Connect the Thoughts
In the last few months, I have had several teachers from different schools contact me regarding various issues with their students. I have repeatedly heard, “What do you do when…?” And it seems that each problem has stemmed from a lack of connecting with their students. Being a teacher is not lecturing and assigning independent practice; one who does that is a facilitator. An excellent teacher leaves a positive and lasting imprint on each child in his class because he has found a way to connect with each student. Can you connect with your students without losing control of your classroom? You most certainly can; in fact, connecting with your students will help curb behavioral issues.
When connecting with your students, begin by learning about them on a personal level. What are their interests outside the classroom? What kind of toys do they play with? What are their hobbies? What is their favorite Bible story? Do they have a favorite football team? Do they enjoy reading outside of the classroom? These are all great questions that will help you get to know your students on a more personal level.
In addition, consider what family life is like for your students. Are mom and dad married? Do they attend church faithfully? Do both parents work? Now, I’m not encouraging you to turn into a Gestapo agent, or publish a blog filled with the latest and greatest about so-and-so; but I do recommend that you have an idea what your students’ home lives are like. This insight may help you understand why your students do the things they do.
Aside from their personal lives, don’t forget about their academic records. Have they been good students in the past, or do they have a history of struggling in grammar? Here is the real question: how well do you really know your students? Of course I recommend being prepared and giving a pedagogically sound lesson, but it is all for naught if it falls on deaf, unconnected ears. Students won’t connect with you, regardless of your entertainment level, unless you first show them that you care about them personally.
Secondly, keep your audience in mind during your lesson preparation. Author John Maxwell, when selecting illustrations or quotes for his books, requires that they fit into one or more of these categories:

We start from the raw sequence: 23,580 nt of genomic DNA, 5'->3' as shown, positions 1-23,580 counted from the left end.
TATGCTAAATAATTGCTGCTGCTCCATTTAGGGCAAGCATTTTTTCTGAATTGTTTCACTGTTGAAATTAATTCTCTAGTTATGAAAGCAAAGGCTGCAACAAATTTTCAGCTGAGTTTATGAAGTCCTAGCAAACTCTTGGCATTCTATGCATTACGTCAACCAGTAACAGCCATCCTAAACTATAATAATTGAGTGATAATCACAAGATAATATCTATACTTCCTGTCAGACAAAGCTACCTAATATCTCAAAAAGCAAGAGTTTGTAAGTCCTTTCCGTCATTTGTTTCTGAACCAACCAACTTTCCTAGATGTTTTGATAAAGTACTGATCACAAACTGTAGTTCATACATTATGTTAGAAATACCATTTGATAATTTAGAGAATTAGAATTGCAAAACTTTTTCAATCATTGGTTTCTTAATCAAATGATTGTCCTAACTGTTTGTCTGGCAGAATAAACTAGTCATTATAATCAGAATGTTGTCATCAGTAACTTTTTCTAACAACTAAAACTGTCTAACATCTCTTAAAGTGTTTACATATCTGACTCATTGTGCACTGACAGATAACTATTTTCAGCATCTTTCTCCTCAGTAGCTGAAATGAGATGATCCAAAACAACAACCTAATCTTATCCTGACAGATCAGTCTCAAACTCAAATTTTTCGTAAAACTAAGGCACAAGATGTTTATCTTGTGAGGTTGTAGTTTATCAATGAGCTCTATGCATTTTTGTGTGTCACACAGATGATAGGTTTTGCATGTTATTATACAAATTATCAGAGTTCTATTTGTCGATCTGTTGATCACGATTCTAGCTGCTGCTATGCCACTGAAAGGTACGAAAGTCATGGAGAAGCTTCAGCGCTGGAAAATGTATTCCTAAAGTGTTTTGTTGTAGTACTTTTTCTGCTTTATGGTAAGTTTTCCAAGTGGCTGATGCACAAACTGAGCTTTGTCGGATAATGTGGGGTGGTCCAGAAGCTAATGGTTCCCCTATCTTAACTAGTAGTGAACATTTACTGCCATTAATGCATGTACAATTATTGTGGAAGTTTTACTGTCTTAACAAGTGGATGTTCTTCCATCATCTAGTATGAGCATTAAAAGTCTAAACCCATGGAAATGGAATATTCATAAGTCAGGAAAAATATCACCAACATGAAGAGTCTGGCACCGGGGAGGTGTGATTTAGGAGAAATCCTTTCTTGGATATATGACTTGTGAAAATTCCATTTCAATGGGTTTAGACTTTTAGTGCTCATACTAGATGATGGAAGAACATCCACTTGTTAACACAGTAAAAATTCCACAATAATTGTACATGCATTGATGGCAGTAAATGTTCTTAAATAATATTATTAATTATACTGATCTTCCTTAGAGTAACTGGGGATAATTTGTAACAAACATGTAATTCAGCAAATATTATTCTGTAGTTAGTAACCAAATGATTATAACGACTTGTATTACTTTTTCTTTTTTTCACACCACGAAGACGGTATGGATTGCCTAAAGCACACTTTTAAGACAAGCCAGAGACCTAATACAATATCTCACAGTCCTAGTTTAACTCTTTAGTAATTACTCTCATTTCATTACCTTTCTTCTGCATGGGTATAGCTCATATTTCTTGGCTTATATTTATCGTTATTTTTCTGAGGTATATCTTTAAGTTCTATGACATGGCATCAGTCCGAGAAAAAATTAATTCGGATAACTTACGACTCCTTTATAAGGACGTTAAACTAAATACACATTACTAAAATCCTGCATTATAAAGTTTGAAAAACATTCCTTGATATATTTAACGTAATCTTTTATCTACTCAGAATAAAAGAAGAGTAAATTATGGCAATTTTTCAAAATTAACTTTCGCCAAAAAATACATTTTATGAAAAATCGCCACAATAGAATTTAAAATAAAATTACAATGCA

- Humor—something that will make people laugh
- Heart—something that will captivate people’s emotions
- Hope—something that will inspire people
- Help—something that will assist people in a tangible way
Have you ever given any thought about what goes into your lessons, or do you simply follow the curriculum? You’re not a droid; you’re a human being with a personality—I hope. You’re not teaching if you are simply working from a checklist of items to cover in class. Tailor your lessons to fit your students. Use real-life illustrations from your personal life or from the happenings of your class.
Lastly, connect with your students during your presentation. There should be a purpose for each lesson that you teach, and the students should be able to know what that purpose is! They should be able to go home and share the what and why of their classes from the day; but, sadly, very few teachers can tell you the purpose of the lessons that they taught each day. During your lessons, can the students sense that you are passionate about them learning what you are teaching? Can they sense your enthusiasm for the lesson, or do they know that you want the school day to end just as quickly as they do? You’ll never connect with your students if you lack the passion to see them succeed. Now, don’t add kicking and screaming to your repertoire just to show how passionate you are about a topic; but in your own way, let your passion for teaching show through.
How can you connect with students? Get to know them, personally, beyond the classroom; keep them in mind while you are preparing your teacher-centered, not curriculum-centered, lesson; and add enthusiasm into your presentation. If you are struggling with academic and behavioral issues, it may not be as much of a communication problem as it is a connection problem. Resolve to work on your connections beginning today!
 A best-selling leadership author, Everyone Communicates, Few Connect (Nashville: Thomas Nelson, Inc., 2010), 325